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Savings from Economic Incentives

The 1990 Clean Air Act Amendments provide for fees on "excess" emissions of volatile organic compounds in certain ozone nonattainment areas. To give these areas time to reduce their ozone levels, the fees will not enter into effect until the next century. Areas with ozone design values of 0.18 to 0.19 ppm have 15 years to comply with ozone standards; areas with values of 0.19 to 0.28 ppm have 17 years; and areas with values over 0.28 ppm, referred to as extreme ozone non-attainment areas, have 20 years. (California's South Coast Air Quality Management District is currently the only extreme non-attainment area.) Failure to attain specified levels by the deadlines will subject major stationary sources to VOC emissions fees of $5,000 (adjusted for inflation) for each ton emitted in excess of 80% of a baseline quantity. The baseline amount is the lower of actual or allowable VOC emissions. For details, see Title I, Section 185 of Clean Air Act.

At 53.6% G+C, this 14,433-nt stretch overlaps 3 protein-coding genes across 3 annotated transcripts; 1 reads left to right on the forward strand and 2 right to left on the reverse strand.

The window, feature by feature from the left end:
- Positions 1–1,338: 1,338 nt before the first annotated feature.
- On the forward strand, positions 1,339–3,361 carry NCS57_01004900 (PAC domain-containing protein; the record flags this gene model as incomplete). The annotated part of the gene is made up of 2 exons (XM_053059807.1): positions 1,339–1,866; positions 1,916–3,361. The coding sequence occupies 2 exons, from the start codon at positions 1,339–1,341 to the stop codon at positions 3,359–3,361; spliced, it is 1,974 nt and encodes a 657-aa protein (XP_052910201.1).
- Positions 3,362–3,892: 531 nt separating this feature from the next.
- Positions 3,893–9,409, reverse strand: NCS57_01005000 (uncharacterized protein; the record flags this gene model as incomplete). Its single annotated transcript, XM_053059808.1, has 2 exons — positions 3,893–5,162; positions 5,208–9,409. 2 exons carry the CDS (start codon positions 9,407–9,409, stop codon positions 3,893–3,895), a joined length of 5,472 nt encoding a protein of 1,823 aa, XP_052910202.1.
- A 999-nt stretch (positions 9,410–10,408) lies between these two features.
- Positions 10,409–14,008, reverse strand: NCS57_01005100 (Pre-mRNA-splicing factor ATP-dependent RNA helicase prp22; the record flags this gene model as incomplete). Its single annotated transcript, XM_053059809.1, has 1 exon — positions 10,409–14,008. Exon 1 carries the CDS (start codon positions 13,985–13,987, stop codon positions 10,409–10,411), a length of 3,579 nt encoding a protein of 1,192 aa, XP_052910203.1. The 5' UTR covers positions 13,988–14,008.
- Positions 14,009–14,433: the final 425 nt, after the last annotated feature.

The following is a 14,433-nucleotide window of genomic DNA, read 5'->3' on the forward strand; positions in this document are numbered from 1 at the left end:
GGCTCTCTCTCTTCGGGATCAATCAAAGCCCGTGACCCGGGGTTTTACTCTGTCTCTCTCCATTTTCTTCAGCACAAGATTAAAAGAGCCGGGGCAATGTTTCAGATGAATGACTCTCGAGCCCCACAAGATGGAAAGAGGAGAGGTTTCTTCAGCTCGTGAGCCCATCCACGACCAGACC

At $5,000 per ton, such fees equal or exceed incremental control costs in all but the Los Angeles area. Consequently, they could have a significant impact and should be more cost-effective than command and control alternatives. Any cost savings, however, would be well in future, since the fees would be unlikely to affect compliance decisions until well after the turn of the century.

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